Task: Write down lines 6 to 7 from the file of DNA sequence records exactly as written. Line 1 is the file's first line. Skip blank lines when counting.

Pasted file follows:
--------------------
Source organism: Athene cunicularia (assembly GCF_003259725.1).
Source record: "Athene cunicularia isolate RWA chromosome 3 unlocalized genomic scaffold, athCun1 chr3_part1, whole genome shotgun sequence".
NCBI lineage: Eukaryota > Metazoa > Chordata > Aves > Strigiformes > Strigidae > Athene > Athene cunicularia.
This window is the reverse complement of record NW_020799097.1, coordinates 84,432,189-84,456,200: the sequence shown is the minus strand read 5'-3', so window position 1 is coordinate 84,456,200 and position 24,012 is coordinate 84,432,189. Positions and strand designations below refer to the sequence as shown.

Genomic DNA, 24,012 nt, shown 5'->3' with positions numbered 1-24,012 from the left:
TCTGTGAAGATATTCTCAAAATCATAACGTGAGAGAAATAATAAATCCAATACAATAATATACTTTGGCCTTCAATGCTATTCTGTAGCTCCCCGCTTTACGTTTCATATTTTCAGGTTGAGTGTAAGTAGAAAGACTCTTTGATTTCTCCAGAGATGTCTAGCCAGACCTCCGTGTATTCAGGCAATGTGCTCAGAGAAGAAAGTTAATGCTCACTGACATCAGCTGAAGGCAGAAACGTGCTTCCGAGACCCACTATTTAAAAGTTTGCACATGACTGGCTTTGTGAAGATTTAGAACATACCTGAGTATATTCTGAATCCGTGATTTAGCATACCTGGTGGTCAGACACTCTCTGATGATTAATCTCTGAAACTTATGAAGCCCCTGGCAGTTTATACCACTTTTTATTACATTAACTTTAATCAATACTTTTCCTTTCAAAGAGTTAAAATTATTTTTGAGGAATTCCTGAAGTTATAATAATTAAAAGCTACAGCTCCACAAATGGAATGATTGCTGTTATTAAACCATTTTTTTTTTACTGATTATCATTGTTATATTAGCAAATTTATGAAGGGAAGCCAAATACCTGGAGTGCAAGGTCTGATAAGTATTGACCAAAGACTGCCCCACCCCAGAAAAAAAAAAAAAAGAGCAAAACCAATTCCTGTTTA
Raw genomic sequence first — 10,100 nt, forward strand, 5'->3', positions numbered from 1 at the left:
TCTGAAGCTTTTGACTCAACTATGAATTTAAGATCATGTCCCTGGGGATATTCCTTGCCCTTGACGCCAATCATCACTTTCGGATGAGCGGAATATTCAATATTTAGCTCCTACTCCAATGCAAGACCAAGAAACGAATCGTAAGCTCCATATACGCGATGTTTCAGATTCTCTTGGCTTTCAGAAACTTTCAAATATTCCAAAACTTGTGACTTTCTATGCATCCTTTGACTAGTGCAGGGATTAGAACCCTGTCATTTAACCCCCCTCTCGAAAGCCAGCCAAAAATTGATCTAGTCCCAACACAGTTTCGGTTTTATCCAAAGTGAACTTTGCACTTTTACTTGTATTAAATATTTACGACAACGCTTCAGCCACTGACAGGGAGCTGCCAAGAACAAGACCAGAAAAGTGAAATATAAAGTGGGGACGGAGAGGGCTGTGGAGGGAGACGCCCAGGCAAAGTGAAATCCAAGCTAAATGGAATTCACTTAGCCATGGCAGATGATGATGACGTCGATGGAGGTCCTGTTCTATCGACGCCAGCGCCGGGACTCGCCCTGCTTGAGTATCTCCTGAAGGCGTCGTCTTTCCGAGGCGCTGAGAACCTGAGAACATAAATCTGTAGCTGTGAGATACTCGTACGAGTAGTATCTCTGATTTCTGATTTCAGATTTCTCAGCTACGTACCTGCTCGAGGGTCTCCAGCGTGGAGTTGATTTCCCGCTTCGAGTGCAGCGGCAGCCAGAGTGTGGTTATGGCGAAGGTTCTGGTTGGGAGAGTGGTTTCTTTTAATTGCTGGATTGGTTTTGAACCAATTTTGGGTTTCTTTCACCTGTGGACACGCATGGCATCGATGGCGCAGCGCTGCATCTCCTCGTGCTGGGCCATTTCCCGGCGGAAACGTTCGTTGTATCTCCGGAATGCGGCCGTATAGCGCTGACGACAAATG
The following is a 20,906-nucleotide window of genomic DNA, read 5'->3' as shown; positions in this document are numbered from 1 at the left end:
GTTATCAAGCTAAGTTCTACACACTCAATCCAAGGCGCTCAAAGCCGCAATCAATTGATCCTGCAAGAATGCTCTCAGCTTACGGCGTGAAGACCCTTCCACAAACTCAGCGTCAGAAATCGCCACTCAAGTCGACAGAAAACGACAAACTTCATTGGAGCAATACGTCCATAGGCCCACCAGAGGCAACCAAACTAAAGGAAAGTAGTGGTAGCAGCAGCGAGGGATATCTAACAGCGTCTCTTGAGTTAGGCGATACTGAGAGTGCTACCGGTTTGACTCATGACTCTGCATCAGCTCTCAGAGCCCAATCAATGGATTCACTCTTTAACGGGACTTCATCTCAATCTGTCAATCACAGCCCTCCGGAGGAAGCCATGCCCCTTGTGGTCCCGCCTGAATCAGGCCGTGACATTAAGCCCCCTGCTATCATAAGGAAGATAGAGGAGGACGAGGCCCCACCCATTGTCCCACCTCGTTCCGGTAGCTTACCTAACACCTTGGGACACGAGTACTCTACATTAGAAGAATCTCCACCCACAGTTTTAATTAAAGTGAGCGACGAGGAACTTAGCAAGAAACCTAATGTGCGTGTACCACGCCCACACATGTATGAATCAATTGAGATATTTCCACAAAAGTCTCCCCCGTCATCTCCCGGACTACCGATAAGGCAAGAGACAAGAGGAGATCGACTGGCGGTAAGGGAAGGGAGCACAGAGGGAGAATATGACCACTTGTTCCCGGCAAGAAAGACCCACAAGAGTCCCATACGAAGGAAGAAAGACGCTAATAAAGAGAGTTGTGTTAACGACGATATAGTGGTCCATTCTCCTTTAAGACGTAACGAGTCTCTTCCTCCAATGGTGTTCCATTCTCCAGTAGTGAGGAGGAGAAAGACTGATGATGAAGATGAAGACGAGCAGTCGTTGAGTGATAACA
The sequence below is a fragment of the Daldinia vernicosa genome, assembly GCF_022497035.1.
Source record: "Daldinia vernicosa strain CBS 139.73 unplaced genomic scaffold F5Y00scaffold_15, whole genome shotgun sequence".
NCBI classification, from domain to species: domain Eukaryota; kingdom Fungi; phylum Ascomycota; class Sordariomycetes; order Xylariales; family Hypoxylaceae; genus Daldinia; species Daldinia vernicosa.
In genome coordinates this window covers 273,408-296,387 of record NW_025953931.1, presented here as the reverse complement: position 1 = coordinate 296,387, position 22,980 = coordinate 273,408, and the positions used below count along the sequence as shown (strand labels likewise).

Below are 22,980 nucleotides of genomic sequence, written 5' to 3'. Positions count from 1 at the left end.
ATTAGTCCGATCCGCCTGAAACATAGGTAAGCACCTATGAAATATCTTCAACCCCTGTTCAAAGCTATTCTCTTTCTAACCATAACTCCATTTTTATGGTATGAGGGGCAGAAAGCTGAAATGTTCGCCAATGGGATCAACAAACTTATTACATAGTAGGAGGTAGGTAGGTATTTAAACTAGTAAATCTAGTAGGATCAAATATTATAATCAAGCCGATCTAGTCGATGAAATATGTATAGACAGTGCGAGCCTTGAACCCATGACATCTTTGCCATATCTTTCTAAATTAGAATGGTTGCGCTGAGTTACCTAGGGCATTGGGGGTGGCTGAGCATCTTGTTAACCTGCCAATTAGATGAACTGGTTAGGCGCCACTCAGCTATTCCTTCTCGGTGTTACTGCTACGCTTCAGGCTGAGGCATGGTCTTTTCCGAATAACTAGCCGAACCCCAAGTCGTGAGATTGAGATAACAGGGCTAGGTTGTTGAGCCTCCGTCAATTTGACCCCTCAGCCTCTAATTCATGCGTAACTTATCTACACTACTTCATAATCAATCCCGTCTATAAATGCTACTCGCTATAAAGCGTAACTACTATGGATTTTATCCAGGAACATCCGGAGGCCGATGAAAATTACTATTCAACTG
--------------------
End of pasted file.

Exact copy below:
TCTGTGAAGATATTCTCAAAATCATAACGTGAGAGAAATAATAAATCCAATACAATAATATACTTTGGCCTTCAATGCTATTCTGTAGCTCCCCGCTTTACGTTTCATATTTTCAGGTTGAGTGTAAGTAGAAAGACTCTTTGATTTCTCCAGAGATGTCTAGCCAGACCTCCGTGTATTCAGGCAATGTGCTCAGAGAAGAAAGTTAATGCTCACTGACATCAGCTGAAGGCAGAAACGTGCTTCCGAGACCCACTATTTAAAAGTTTGCACATGACTGGCTTTGTGAAGATTTAGAACATACCTGAGTATATTCTGAATCCGTGATTTAGCATACCTGGTGGTCAGACACTCTCTGATGATTAATCTCTGAAACTTATGAAGCCCCTGGCAGTTTATACCACTTTTTATTACATTAACTTTAATCAATACTTTTCCTTTCAAAGAGTTAAAATTATTTTTGAGGAATTCCTGAAGTTATAATAATTAAAAGCTACAGCTCCACAAATGGAATGATTGCTGTTATTAAACCATTTTTTTTTTACTGATTATCATTGTTATATTAGCAAATTTATGAAGGGAAGCCAAATACCTGGAGTGCAAGGTCTGATAAGTATTGACCAAAGACTGCCCCACCCCAGAAAAAAAAAAAAAAGAGCAAAACCAATTCCTGTTTA
Raw genomic sequence first — 10,100 nt, forward strand, 5'->3', positions numbered from 1 at the left: